RE: FreeBSD-newbies group is a compromise community.
From: Randy Pratt (rpratt1950_at_earthlink.net)
Date: Sat, 20 Mar 2004 15:55:12 -0500 To: Sally Hines <firstname.lastname@example.org>
On Sat, 20 Mar 2004 10:16:30 -0800 Sally wrote:
(reformatted to less than 72 characters per line)
> I am receiving the -questions list. I delete the messages as they
> are too many, and too detailed for me. Not to mention that most are
> not relevant to any experience I am having.
Its not necessary to subscribe to any mailing list that you wish to
read. You can view the current week's lists at:
Once you find the lists you want to read, then you can make a
bookmark or document with a list of html links. I read almost all
the lists online without piling up in my mailbox. Its much easier
to be selective about what to read this way.
> How can I ask a question on the -questions list and get the
> response? I cannot read them all, they are too many for me. I would
> rather that there was a "-newbies questions" list, where some more
> experienced folks are willing to take some time to explain simple
> questions and concepts to newbies. I know this will not happen,
> it is just my wish.
You do not have to subscribe to the freebsd-questions mailing list
in order to post a question. Most people will CC: you on any
response, but it wouldn't hurt to remind them that you are not
subscribed and would appreciate a CC.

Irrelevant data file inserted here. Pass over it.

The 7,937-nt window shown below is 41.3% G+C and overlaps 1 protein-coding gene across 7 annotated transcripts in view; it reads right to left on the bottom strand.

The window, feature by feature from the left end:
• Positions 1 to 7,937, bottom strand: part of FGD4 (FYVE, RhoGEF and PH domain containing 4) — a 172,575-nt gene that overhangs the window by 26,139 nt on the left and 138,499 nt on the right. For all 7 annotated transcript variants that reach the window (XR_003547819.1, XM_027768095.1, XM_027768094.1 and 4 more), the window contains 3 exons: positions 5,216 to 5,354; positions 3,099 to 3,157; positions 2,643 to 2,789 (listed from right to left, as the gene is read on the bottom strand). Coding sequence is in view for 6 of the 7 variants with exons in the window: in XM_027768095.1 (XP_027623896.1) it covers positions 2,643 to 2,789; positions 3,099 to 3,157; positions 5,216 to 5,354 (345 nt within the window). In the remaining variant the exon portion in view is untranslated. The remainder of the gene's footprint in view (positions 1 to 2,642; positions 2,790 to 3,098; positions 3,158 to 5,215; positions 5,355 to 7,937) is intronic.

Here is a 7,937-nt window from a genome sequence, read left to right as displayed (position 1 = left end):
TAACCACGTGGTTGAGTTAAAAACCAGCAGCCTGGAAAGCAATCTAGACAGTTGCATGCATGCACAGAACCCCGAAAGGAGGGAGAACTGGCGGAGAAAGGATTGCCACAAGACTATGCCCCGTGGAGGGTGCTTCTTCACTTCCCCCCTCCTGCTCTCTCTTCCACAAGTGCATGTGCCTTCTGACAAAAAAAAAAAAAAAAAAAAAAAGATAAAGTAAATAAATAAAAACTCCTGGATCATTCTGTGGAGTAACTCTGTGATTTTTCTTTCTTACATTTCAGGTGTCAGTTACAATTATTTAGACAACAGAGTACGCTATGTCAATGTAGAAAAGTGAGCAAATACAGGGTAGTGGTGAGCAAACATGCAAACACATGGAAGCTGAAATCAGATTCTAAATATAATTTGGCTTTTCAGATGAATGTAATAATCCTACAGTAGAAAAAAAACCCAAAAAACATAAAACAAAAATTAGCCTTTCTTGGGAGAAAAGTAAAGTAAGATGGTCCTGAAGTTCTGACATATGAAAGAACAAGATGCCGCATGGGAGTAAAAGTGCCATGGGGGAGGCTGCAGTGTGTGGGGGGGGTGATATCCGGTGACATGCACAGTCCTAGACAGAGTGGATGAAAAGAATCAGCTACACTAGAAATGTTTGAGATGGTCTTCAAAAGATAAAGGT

I'm fairly sure that if you post your questions that you would get
some reasonable pointers in the right directions. The days of
"RTFM" and "man foo" are pretty much gone and answers are more
complete. Just take care to be polite, provide as much relevant
information as possible, and indicate what you've tried to solve
the problem. People are much more willing to help someone who
demonstrates a willingness to learn how to solve their own issues.
> I know that the first thing to do is "read the manual", and I try.
> I need a list that will help me to understand what I read in the
> man pages.
That is an excellent start. When you first start trying to learn
new things, its often necessary to build a foundation to work from.
Once you have that foundation, then things start to click and
those manual pages start to make sense. They're not meant to be
tutorials, but references.
Also, don't forget the mailing list archives. They are a gold mine
of information. Chances are, that if you have a question, it has
been asked before! If you can't find your answer, I have been
using this search link for awhile:
You can select an option that causes it to only search the FreeBSD
mailing lists. Also, be sure and try different keyword combinations.
> Right now I am getting an error message when I try to do
> portupgrade. I am very reluctant to try to send that error
> message to the -questions list.
That error message is important. That is what people on the
-questions mailing list will need to see in order to offer any
assistance. I will point out that there is a new document been
added that may be of help:
This document contains issues that may affect you during port
updating. Give that a read and see if that may help with your
If not, then review http://www.lemis.com/questions.html and send
your question to the list. If you don't understand the responses,
just ask for more clarification. This also helps add more to the
archives which help others in the future.
I hope this helps a little and gives you needed encouragement.
And, by the way, Welcome to FreeBSD ;-)
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